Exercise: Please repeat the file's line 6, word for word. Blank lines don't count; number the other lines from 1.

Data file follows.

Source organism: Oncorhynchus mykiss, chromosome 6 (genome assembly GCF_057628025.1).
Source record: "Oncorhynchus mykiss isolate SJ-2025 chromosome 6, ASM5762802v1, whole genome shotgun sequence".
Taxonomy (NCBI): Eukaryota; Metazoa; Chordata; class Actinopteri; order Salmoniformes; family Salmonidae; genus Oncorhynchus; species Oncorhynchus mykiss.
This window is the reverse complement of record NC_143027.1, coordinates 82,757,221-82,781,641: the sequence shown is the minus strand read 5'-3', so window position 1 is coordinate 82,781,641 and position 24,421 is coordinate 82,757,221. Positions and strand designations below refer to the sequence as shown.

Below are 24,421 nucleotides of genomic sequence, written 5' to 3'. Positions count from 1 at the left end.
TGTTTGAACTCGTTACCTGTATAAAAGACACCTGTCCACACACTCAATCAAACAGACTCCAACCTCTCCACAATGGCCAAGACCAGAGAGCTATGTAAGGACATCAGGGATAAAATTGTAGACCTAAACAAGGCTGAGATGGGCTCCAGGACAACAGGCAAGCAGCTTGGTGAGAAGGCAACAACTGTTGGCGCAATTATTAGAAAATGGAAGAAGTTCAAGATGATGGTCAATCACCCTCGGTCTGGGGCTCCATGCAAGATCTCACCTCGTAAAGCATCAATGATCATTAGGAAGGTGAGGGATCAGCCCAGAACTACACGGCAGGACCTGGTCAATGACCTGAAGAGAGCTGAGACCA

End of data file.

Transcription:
TGTTTGAACTCGTTACCTGTATAAAAGACACCTGTCCACACACTCAATCAAACAGACTCCAACCTCTCCACAATGGCCAAGACCAGAGAGCTATGTAAGGACATCAGGGATAAAATTGTAGACCTAAACAAGGCTGAGATGGGCTCCAGGACAACAGGCAAGCAGCTTGGTGAGAAGGCAACAACTGTTGGCGCAATTATTAGAAAATGGAAGAAGTTCAAGATGATGGTCAATCACCCTCGGTCTGGGGCTCCATGCAAGATCTCACCTCGTAAAGCATCAATGATCATTAGGAAGGTGAGGGATCAGCCCAGAACTACACGGCAGGACCTGGTCAATGACCTGAAGAGAGCTGAGACCA